Wednesday, March 08, 2006

Kirby and Dana

Within 24 hours of each other, two notable Americans were cut down in what should have been the prime of their lives. How could I not write about them today?

Kirby Puckett literally defined Minnesota Twins baseball for much of the 1980s and 1990s. He had forearms that were larger than most people's thighs. When he hit the ball, the hide would fly into orbit along with the core. His legacy included Golden Gloves, All-Star Games, batting titles, and World Championships.

His career was cut short when he was forced to retire at age 34, suffering from glaucoma. His entry into the Baseball Hall of Fame was a cakewalk, achieved on the first ballot during his first year of eligibility.

His personal troubles later in life included failing health, weight gain, and a few run-ins with the law. But during his professional career, he was a baseball player's baseball player, a gentleman on the field and a model citizen off. Who didn't like Kirby Puckett?

He suffered a massive stroke over the weekend and died the next day at his home in Phoenix. He'll be missed.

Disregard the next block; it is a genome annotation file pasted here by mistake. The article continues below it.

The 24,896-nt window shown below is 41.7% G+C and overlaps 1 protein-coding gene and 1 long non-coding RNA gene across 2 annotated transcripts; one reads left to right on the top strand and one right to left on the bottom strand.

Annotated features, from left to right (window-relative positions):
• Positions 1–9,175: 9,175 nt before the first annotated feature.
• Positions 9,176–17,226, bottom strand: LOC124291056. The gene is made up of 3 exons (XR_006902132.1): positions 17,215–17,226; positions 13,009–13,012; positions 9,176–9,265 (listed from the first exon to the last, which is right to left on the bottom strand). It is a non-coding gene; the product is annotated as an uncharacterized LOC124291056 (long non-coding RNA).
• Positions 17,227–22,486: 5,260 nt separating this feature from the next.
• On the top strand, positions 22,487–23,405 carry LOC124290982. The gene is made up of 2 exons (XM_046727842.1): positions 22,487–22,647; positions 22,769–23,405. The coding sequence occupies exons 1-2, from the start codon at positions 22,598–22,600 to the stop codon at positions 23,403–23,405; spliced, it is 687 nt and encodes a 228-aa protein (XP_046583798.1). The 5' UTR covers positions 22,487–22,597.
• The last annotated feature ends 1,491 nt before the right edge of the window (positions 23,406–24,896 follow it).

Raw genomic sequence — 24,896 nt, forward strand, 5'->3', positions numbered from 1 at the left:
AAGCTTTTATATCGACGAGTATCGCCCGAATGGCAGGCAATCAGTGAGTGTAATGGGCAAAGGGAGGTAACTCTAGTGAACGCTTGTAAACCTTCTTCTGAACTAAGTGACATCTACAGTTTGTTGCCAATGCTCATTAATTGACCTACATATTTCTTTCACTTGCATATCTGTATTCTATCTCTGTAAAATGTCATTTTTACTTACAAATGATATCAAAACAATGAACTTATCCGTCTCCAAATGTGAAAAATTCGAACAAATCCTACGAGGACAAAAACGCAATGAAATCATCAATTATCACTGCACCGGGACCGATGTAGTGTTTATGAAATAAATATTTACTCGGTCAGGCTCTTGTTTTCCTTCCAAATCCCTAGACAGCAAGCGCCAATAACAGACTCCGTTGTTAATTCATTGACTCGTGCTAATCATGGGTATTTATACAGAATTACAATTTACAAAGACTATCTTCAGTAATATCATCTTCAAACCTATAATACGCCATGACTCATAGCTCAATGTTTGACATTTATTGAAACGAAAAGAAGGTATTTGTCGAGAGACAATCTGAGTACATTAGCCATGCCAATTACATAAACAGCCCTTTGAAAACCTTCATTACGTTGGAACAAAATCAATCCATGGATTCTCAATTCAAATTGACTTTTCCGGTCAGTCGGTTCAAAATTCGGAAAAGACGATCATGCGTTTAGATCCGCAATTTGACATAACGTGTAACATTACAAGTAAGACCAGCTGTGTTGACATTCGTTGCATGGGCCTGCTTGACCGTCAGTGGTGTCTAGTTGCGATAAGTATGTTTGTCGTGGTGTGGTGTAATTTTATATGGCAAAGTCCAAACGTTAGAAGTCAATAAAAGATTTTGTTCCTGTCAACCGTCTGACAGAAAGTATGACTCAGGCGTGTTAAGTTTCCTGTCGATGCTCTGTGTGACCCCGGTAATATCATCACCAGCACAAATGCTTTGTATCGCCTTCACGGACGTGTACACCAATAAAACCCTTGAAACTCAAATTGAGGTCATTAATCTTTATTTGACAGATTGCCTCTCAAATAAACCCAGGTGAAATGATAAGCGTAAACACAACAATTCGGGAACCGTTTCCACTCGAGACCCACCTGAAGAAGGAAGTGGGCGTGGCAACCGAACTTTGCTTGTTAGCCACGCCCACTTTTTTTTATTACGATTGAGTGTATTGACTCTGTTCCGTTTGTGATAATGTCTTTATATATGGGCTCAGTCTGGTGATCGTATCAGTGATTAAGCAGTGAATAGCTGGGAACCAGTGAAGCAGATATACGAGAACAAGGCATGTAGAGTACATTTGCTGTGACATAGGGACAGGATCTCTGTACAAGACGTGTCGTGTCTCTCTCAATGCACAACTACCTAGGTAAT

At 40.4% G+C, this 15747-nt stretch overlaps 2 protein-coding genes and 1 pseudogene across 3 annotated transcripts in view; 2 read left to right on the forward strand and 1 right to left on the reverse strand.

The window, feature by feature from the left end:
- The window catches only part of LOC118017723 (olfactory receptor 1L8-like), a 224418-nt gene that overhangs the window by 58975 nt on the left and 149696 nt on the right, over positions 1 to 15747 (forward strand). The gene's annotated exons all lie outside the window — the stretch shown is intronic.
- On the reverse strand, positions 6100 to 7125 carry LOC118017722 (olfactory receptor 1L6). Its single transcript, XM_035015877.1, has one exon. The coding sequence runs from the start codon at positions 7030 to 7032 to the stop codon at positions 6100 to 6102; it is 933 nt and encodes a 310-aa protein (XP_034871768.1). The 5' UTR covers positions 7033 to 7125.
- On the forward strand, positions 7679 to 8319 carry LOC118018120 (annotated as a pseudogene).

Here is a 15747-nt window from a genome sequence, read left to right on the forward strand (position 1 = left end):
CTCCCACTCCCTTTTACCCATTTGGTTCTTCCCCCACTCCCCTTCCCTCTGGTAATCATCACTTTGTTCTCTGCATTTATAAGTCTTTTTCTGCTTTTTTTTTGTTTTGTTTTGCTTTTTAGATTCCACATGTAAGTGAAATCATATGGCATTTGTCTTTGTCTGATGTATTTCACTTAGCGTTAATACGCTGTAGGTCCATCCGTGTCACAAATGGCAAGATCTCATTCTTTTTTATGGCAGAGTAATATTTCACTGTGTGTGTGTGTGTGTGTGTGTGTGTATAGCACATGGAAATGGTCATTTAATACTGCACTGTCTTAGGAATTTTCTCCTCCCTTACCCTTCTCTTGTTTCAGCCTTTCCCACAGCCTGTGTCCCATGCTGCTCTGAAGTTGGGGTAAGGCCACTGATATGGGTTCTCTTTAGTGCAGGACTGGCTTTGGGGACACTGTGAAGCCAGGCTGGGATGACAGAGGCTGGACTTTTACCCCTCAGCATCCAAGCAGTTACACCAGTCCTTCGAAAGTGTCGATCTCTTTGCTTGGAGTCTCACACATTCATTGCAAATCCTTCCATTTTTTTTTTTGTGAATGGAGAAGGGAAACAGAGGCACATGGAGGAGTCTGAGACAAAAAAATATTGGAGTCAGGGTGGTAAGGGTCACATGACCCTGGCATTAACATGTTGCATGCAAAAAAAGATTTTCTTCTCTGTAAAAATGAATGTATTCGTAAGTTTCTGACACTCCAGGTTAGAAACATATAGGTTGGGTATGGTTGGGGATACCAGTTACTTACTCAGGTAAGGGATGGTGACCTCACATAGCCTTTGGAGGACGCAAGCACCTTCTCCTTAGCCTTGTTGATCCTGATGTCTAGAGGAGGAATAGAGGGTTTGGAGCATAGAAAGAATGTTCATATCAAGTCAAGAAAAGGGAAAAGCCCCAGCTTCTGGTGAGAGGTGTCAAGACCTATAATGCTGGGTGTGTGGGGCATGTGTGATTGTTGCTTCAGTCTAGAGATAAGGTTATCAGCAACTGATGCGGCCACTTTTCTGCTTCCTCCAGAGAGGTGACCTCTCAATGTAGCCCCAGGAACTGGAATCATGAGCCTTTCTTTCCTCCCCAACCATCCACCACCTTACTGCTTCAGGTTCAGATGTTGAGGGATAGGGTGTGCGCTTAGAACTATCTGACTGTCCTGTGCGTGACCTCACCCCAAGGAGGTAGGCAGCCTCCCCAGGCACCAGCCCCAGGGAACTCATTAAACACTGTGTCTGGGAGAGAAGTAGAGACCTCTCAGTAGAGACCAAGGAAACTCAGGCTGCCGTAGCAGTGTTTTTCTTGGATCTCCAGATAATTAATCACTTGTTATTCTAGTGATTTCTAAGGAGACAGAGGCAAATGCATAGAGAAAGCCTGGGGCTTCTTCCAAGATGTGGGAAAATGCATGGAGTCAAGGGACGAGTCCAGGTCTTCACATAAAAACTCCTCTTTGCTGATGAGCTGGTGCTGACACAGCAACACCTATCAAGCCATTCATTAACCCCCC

Dana Reeve was the perfect wife that every man could dream of. Already a talented singer and actress when Christopher Reeve found her and married her, they led the model family life, living far from trappings of Hollywood in suburban New York.

When Christopher was paralyzed from a riding accident, it was Dana who gamely faced the cameras and the media. In demonstrating her un-dying support for her husband, she exhibited grace, poise, and optimism that others could only dream to duplicate.

Dana and Chris (as she called him) always believed with all their heart that he would walk again. They jointly formed the "Christopher Reeve Paralysis Foundation", raising money and awareness for spinal cord injury research and raising the hopes of thousands of paralysis victims throughout the world. She carried on as president of the foundation after Chris' death.

I had the honor of writing Dana's biography for Wikipedia. The more I researched her life, the more I admired her. Politically, we were polar opposites — she was an avid liberal and actively campaigned for John Kerry. But I have to admit, she was my favorite liberal. I always dreamed of meeting her in person some day.

Last year, she was diagnosed with lung cancer, although she had never smoked a day in her life. Throughout her treatment, she maintained a rigorous schedule of public appearances in support of the Foundation. Publicly, she said that the cancer was responding to treatment.

She died last night, leaving behind a son, 13-year-old William. She'll be missed.

She was 44.

Kirby Puckett was 45.

I am 49.

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